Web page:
I honestly thought it was impossible for Sen. Rand Paul (R-Ky.) to wind up in any more trouble. After all, he’s already praised the traitor Edward Snowden, who is now seeking asylum from Vladimir Putin; showed himself to be dangerously ignorant with regard to the Fourth Amendment and our anti-terror spying program; and has knowingly hired the “Southern Avenger,” Jack Hunter, a pro-secessionist racial extremist whose comments about minorities send chills up the spine of people of good will on both sides of the aisle. But oh yes, Paul has indeed made things worse.

Sen. Rand Paul (R-Ky.) (James Crisp/Associated Press) Sen. Rand Paul (R-Ky.) (James Crisp/Associated Press)

When speaking to the press about Hunter, he launched into a series of mind-numbing assertions that suggest he’s a less bright version of his father. The Post reported:

“Are we at a point where nobody can have had a youth or said anything untoward?” Paul asked the Huffington Post. He compared it to the scandal when a college student accused the senator of being involved in a collegiate, pot-fueled hazing.

“If I thought he was a white supremacist, he would be fired immediately,” Paul said of the aide, who once described himself as the “Southern Avenger” and wore a Confederate flag mask. Paul said Hunter was “incredibly talented,” even if some of his writing is “absolutely stupid.”

And in case there was any doubt, ”I’m not a fan of secession,” Paul told the liberal online news organization.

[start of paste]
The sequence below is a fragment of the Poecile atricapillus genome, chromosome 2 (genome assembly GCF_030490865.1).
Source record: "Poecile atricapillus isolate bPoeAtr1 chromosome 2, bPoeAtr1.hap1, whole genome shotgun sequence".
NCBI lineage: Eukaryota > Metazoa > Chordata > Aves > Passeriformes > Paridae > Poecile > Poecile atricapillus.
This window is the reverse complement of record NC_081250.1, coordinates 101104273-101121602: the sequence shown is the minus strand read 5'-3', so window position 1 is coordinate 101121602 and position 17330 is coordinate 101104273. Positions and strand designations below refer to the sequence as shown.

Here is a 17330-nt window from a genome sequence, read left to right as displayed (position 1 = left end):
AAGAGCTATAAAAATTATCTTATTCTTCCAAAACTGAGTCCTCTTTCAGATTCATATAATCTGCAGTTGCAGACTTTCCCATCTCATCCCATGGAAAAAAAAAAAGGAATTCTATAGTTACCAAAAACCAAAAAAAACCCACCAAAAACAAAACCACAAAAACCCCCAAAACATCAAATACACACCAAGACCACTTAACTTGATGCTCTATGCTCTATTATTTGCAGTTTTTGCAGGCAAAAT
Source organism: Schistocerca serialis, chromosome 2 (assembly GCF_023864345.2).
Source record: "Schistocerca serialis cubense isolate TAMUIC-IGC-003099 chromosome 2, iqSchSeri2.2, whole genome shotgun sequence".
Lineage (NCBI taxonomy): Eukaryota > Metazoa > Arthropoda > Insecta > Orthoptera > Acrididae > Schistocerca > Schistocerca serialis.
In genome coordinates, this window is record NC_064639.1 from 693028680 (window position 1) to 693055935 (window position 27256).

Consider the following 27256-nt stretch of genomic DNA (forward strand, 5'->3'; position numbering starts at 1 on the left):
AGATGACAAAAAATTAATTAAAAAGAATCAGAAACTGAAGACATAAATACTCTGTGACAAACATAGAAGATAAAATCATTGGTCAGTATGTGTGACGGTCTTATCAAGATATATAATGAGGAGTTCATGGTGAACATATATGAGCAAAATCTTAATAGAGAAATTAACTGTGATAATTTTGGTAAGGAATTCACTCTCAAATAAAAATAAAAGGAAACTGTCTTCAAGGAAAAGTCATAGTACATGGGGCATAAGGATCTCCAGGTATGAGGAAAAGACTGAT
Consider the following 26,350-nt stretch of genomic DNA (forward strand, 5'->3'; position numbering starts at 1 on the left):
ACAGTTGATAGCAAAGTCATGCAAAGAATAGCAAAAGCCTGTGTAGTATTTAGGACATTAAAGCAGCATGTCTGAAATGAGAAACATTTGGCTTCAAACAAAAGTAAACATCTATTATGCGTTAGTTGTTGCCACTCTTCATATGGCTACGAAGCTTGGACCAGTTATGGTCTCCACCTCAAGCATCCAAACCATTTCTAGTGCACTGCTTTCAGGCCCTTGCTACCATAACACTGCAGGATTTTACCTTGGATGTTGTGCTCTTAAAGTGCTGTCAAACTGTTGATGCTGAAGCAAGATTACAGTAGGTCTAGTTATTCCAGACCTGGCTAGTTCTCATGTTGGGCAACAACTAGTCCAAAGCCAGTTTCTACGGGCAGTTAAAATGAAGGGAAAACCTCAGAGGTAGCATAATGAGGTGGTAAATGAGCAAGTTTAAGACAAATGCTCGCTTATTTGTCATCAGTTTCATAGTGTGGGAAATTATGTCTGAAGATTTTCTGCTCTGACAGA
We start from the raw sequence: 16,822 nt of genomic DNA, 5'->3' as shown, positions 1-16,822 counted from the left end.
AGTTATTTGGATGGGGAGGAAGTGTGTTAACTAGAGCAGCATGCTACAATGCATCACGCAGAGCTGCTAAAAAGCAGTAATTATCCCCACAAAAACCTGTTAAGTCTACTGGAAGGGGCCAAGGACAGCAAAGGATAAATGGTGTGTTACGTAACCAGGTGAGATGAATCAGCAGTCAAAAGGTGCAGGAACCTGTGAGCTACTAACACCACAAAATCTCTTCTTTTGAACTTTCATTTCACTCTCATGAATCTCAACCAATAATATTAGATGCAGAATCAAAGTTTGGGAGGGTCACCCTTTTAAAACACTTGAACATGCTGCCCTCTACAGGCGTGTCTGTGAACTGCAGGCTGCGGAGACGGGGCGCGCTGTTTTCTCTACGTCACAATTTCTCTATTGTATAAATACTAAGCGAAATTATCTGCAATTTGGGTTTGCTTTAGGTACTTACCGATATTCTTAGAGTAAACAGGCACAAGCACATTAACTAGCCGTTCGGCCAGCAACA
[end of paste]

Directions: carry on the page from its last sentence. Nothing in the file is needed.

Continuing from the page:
It is hard to remember that Paul is a U.S. senator. Let’s take these remarks in order.

Hunter’s comments were not isolated, nor were they made in the distant past in his “youth”; he was saying these things as recently as 2009, well into his 30s and at a time when he came to Paul’s attention (he hired Hunter to write a book). The comments were not “untoward”; they were repulsive in denigrating minorities, suggesting the Civil War was unnecessary and cheering Abraham Lincoln’s assassination.

Hunter’s judgment, views and conduct are bad enough to disqualify him from employment in any other House or Senate office, I would suggest. The Paul office’s insistence that Hunter and everyone else in the office doesn’t discriminate is a non sequitur. (Yeah, he believes Hispanics are inferior but he’s nice to everyone in the office?!) What is missing is any indication that Paul understands just how loony and unacceptable are Hunter’s views and tirades.

He says Hunter is “incredibly talented.” Does he beat the competition hands-down when it comes to shouting racially denigrating remarks while masked in a Confederate flag?

And, finally the senator’s remark that he is not a “fan” of secession is akin to saying he’s not really a fan of eugenics or not that partial to segregation. Coming from the border state of Kentucky, you’d think he would have more forceful things to say on the subject.

All of this leaves one wondering if there is something entirely missing in Rand Paul and his office — judgment. The senator and his staff seem not to comprehend the difference between crazy talk and interesting talk, between what is offensive and what is offbeat. It must come as a great shock to them that Jewish groups, whom they hoped to assuage with nice comments about Israel, are repulsed by his remarks and are saying so publicly. Paul has managed to re-marginalize himself.

So Kentucky Dems, listen up: Forget about Sen. Mitch McConnell (R-Ky.), who is going to win reelection by a country mile. Start working on finding a conservative Democrat to run against Paul in 2016. By then, the people of Kentucky may have had all they can stand of Rand Paul.